It is further common cause that no record of the appeal having been noted with the Supreme Court has been found. I have been invited to draw the inference that an appeal must have been noted in the matter as HWACHA J (as he then was), would not have granted bail pending appeal without having had sight of the notice of appeal. I have also been referred to the concession made by the State to the effect that a notice of appeal was probably filed in the matter as further basis for the alleged inescapable conclusion that the applicant noted an appeal in the matter in 1992.

With respect, the concession made by the State that an appeal was probably noted in the matter in 1992 is not supported by the facts before me. The fact that bail pending appeal was granted in the matter does not in itself indicate that an appeal was indeed noted. The copy of the application that was placed before HWACHA J did not have attached to it the notice of appeal as is the usual practice in this court to enable the court determining bail to assess the prospects of success on appeal. No copy of the notice of appeal has been seen by the Supreme Court, the High Court, the Magistrates’ Court, the applicant himself or his legal practitioners or by the State. All these parties, at one stage or another, would have been served or furnished with a copy of the notice of appeal as they dealt with the matter. It is conceivable that documents such as notices of appeal will go missing from time to time from court records or the records kept by the state and accused persons. It is stretching coincidence beyond credulity that the notice of appeal filed and served by the applicant in accordance with the rules of court and to all relevant parties went missing in all those offices and coincidentally, the applicant’s own copy was misplaced. In my view, even if all the copies of the notice of the appeal had gone missing, the reference number in the Supreme Court where the appeal ought to have been noted would have been found. No such reference number has been produced before me by the parties. It does not exist for if it did, the applicant would have referred to it in the applications that have come before this court concerning the appeal.

I further note that in 2004, an attempt was made in the application pending before MAKONI J to note the appeal by attaching an annexure with the grounds of appeal and for an order deeming this annexure to be the notice of appeal. Such an order would not have been sought were the applicant confident that an appeal had indeed been noted on his behalf in 1992.

It is therefore my finding that no appeal was ever noted on behalf of the applicant and accordingly, there is no appeal pending in the matter.

I would dismiss the application on the above basis alone. However, in the event that I have erred in holding that no appeal was ever filed in this matter, I shall deal with the first argument raised on behalf of the applicant. The argument raised is that the matter of the status of the applicant’s appeal is pending before this court and thus the second respondent lacked jurisdiction to conduct the inquiry she did on 7 March 2006.

It is necessary in my view that I set out in full the relief that the applicant is seeking before MAKONI J. It is as follows:

“1.         (a)     The above matter be referred to the Supreme Court on the constitutional point of whether or not the Appellant’s Constitutional Rights as enshrined in section 18 (2) being the right to a speedy hearing have not been violated and contravened.


(b) The Registrar of the High Court be ordered to refer the matter to the Supreme Court.



2.         (a) The appellants bail paid herein is still operating and in force.

            (b) The appeal filed of record be deemed to be still operative

(c) In the absence of an appeal being located in the record, Annexure “K”, being the notice

      of Appeal against sentence and conviction be deemed to be the operative appeal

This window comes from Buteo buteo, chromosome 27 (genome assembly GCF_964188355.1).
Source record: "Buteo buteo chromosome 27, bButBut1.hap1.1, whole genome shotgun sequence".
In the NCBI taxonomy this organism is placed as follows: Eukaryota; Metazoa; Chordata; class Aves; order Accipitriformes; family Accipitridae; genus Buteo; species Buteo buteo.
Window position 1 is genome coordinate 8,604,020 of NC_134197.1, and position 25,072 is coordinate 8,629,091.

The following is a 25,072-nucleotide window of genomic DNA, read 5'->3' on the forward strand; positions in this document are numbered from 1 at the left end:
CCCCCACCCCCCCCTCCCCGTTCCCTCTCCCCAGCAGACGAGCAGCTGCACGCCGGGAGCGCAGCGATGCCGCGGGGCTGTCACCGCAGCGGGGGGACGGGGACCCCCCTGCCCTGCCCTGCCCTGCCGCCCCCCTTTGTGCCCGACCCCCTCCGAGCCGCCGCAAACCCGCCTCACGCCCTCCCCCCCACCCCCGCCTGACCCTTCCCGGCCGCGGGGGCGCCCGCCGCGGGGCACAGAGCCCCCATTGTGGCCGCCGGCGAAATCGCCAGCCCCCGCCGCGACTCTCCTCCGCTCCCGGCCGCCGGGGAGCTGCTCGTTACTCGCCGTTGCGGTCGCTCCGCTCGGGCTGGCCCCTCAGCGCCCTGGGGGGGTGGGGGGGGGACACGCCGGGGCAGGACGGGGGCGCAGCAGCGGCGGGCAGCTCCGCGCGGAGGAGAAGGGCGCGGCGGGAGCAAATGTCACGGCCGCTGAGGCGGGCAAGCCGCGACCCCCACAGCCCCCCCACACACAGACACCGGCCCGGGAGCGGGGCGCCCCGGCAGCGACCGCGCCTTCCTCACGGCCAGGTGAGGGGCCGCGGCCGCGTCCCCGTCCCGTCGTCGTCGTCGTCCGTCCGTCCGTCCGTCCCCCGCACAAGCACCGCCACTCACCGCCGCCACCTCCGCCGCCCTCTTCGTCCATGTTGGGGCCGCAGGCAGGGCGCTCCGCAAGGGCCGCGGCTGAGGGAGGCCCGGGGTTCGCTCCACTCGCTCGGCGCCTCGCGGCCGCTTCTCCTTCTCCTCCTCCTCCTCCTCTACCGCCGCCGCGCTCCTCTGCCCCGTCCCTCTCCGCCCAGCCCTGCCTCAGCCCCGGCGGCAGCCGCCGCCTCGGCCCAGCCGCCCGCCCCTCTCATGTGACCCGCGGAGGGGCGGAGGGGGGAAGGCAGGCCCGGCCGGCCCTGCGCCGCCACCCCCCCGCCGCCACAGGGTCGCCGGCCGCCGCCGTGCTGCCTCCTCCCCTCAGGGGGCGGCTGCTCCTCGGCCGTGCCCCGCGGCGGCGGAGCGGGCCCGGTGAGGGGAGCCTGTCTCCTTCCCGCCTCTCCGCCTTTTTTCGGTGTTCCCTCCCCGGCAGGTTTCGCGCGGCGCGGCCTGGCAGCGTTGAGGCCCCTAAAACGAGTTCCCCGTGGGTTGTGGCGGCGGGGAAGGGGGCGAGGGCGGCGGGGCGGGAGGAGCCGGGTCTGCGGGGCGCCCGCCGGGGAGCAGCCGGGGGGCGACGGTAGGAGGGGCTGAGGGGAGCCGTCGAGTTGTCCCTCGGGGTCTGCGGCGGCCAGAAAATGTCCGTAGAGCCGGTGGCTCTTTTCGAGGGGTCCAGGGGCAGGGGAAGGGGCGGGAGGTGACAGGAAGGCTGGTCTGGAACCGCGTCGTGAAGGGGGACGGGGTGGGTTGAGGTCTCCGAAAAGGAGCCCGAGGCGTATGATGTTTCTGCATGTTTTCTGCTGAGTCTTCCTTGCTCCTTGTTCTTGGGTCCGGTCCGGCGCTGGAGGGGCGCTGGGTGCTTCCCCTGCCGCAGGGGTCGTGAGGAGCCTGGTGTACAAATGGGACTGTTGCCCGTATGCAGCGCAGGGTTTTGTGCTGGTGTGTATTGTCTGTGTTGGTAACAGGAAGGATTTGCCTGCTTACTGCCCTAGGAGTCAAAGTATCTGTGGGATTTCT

From the above, it is clear to me, and I make this observation well aware of the risk I run of fettering MAKONI J’ s discretion when she determines the matter, that the applicant is setting up his own failure to prosecute his appeal timeously to have the matter referred to the Supreme Court for relief. It is only in the alternative that he seeks to regularize his appeal by seeking to have his bail recognized and his appeal deemed pending. The issues that he raises in this matter do not, in my view, invalidate the sentence imposed upon him in 1992. He is seeking some relief in the Supreme Court which if granted, may affect the sentence but until that eventuality occurs, the sentence remains valid and enforceable. Again, he is requesting MAKONI J to validate his bail and the notice of appeal. Until MAKONI J grants the order sought, there is no legal impediment in the way of the course of conduct taken by the second respondent. I am not conversant with a legal principle by which the mere filing of the application before MAKONI J to have the matter referred to the Supreme Court or alternatively, to resuscitate the applicant’s appeal and bail pending appeal would have the effect of stalling any proceedings to enforce the sentence imposed on the applicant. I have not been addressed on any such principle. Lis pendens is not that principle. The first and second respondents are not parties to the application before MAKONI J as the issue of the enforceability of the sentence at the instance of the first and second respondents is not an issue in that matter.  The dispute pending before MAKONI J is whether the matter of the applicant can be referred to the Supreme Court in terms of the Constitution and in the alternative, whether the appeal by the applicant can be deemed to be pending. These disputes while related to the matter that came before the second respondent are legally immaterial to the issue that confronted the second respondent. She was enquiring into the enforceability of  a sentence imposed by her court earlier and against which no appeal was pending at the time she held the inquiry as MAKONI J had not yet deemed the appeal pending. In the event that MAKONI J deems the appeal to be pending, then the applicant will then be entitled to his immediate release. Similarly, in the event that the matter is referred to the Supreme Court in terms of the Constitution, other considerations will come into play. In the absence of a decision by MAKONI J, there was no consideration barring the second respondent from proceeding as she did.